“Funzionando da dovunque!!” was the title of a recruiting article I wrote back in 2007. It translates from Italian to “Working from Anywhere.” I distinctly recall writing that article from the deck of a villa in Porto Cervo, Italy, alternately staring at my laptop screen and the breathtaking views of the Mediterranean. No, I wasn’t some self-important workaholic who couldn’t leave her job behind while on vacation. Rather, I was the Chief Operating Officer of an all-virtual marketing firm and was thus able to spend three weeks in Italy with my husband that July while he was there working… and I didn’t miss a beat “at the office.”

How I Wound Up Working Virtually
You see, I had moved to Vail, Colorado, in 2004 for lifestyle reasons after a exhausting career on Wall Street, spent mostly at Goldman Sachs in New York and Chicago. Priorities had shifted in my life and I sought more balance than I thought I could achieve in a big city at a big firm. In addition, my husband was traveling a great deal for his job, with months at a time spent in Europe, South Florida, Australia, and other places far from our home, and I wanted the flexibility to be with him more often. Imagine my delight when I found a job that allowed me to fulfill those important personal goals while not having to sacrifice career advancement or meaningful challenge.

In the nearly five years I served in that role, I directed Finance, HR, IT, and Operations of staff and vendors in over 25 states and clients across the U.S., Canada, and Europe. The job was not a cakewalk, and working from Europe was the exception and not the rule–but I thought it was a great way to get your attention! I executed a full turnaround of the company, returning it to profitability while launching new services, upgrading the IT systems, and improving all areas of HR and operations.

Running this highly distributed firm equipped me with significant expertise in flexible work arrangements, collaboration tools, communication protocols, and accountability initiatives, among other critical lessons which were the basis for founding my current flexwork consulting and executive coaching practice.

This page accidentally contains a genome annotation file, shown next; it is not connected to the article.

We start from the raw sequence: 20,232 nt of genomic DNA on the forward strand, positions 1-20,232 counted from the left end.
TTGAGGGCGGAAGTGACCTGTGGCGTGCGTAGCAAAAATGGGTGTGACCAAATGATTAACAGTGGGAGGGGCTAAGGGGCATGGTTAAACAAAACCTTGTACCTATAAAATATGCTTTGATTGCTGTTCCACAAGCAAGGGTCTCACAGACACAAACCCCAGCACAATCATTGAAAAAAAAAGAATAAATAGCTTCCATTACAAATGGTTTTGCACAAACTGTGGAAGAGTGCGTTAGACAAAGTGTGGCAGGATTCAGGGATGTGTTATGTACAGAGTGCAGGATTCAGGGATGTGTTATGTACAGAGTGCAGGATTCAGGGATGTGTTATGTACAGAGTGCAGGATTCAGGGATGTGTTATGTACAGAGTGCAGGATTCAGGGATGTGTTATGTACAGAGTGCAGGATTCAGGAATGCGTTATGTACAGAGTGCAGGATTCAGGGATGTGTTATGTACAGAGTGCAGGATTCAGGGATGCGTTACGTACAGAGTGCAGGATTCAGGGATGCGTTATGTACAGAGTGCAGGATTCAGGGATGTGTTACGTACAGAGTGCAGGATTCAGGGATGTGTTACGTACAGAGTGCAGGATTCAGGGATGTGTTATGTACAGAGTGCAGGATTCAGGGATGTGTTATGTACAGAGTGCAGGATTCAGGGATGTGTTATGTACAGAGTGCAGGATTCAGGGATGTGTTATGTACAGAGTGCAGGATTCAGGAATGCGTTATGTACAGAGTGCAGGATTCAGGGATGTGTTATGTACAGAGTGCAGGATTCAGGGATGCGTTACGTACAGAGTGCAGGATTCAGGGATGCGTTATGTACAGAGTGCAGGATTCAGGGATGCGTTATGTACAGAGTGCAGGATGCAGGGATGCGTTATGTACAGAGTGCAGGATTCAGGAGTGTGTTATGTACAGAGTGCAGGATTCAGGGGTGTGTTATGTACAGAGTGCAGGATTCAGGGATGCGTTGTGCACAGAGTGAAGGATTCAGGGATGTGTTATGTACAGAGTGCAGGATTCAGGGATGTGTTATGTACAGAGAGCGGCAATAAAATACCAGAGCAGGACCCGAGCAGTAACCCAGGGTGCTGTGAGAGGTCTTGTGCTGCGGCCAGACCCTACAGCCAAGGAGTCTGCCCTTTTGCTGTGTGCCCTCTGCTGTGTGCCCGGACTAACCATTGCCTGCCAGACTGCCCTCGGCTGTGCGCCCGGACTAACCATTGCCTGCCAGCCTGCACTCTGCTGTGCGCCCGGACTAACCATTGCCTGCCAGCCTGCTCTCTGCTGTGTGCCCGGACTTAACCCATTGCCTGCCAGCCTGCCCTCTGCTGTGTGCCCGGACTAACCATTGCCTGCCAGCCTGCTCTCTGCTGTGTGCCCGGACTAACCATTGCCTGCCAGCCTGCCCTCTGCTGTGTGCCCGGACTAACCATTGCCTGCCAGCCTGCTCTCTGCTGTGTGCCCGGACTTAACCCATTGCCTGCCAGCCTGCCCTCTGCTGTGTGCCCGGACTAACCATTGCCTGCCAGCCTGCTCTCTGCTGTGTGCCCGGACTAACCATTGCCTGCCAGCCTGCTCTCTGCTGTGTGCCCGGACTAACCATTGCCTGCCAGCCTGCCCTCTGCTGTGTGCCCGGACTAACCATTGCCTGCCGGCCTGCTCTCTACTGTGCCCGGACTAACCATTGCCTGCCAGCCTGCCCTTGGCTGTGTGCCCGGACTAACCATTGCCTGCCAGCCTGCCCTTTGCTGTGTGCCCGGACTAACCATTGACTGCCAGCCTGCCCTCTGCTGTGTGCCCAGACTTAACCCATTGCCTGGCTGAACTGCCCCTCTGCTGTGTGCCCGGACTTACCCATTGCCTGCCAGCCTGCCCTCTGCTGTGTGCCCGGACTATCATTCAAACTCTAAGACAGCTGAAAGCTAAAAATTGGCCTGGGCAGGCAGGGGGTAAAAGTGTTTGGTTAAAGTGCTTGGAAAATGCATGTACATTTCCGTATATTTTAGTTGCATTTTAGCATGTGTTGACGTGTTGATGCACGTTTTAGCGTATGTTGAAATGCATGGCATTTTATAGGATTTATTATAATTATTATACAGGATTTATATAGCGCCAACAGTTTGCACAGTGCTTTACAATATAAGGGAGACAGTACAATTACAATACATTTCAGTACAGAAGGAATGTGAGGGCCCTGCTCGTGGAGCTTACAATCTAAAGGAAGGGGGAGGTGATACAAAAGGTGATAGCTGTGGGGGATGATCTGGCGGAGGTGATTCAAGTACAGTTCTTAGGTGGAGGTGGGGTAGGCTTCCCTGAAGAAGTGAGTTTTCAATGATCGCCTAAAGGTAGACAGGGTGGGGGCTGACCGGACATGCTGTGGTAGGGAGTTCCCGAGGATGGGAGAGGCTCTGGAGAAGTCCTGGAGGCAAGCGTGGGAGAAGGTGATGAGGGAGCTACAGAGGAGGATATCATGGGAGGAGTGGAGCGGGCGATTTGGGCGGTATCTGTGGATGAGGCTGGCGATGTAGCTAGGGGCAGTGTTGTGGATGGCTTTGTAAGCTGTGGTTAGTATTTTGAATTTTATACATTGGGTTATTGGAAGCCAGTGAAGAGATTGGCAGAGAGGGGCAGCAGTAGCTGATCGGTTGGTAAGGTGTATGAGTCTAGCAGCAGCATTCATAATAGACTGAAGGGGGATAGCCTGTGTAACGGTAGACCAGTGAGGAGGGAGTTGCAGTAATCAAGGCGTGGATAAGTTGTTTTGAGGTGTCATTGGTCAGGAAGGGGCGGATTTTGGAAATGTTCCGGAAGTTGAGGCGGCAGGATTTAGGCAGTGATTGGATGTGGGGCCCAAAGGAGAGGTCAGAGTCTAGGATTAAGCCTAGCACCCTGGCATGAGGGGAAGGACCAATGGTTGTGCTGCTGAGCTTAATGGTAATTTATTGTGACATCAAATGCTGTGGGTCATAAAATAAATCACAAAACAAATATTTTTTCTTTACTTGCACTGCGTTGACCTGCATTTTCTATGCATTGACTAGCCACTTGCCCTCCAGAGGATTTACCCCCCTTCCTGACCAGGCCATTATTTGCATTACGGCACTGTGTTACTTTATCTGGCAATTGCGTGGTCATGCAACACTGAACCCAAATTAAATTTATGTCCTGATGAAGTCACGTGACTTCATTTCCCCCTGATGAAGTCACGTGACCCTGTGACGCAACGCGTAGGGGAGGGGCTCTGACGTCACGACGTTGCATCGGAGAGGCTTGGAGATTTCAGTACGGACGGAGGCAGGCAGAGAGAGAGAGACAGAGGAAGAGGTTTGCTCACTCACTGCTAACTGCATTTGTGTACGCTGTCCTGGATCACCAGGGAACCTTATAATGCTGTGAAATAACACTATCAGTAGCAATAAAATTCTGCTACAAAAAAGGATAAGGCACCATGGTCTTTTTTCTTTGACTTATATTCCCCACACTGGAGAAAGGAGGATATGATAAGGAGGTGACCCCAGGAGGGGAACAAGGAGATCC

Becoming a Work Flexibility Evangelist
Granted, not every flexible work arrangement is as flexible as mine was. Nor is that setup necessarily appropriate for all people, business units, or roles that may be considering flexwork. But in 2014, work is more something people do, not a place they go.

As an executive/leadership coach and flexible workplace consultant, I now help individual and corporate clients design work that “works better” for employers and employees alike-in order to attract, engage, and retain top talent who then drive superior top and bottom line results. Unlike what transpired at Yahoo, I firmly believe it’s possible for leaders to retain the keys to success and avoid giving away the keys to the proverbial kingdom.

To help organizations and individuals define and achieve realistic and sustainable integration of work and life, I coined the term Life-Work InfusionTM, which is based on four simple premises:

  1. People are equally important assets to manage properly in any organization.
  2. It is impossible in this technologically obsessed era to totally separate one’s personal from professional life.
  3. A happy and fulfilled person is a more engaged, more motivated, more successful worker.
  4. When you keep valued employees “Infused,” there is far greater likelihood of success in keeping customers, colleagues, vendors, shareholders, and family members delighted.

Most simply put, it’s a business strategy.

The Future of Flexible Work
One size certainly does not fit all, but flexible workplace solutions can serve as bridges to greater success for everyone involved. Heavy accountability must accompany such autonomy, but if you recruit the right people and managers and then train them properly, most will consistently exceed expectations.

I’m optimistic about the far reaching impact that movements like 1 Million for Work Flexibility can achieve as more of us like-minded folks ban together. Karen May, VP of People Development at Google, put it well: “Imagine a world where most organizations were the best place to work. Imagine what we could be getting done on the planet if it were true.”

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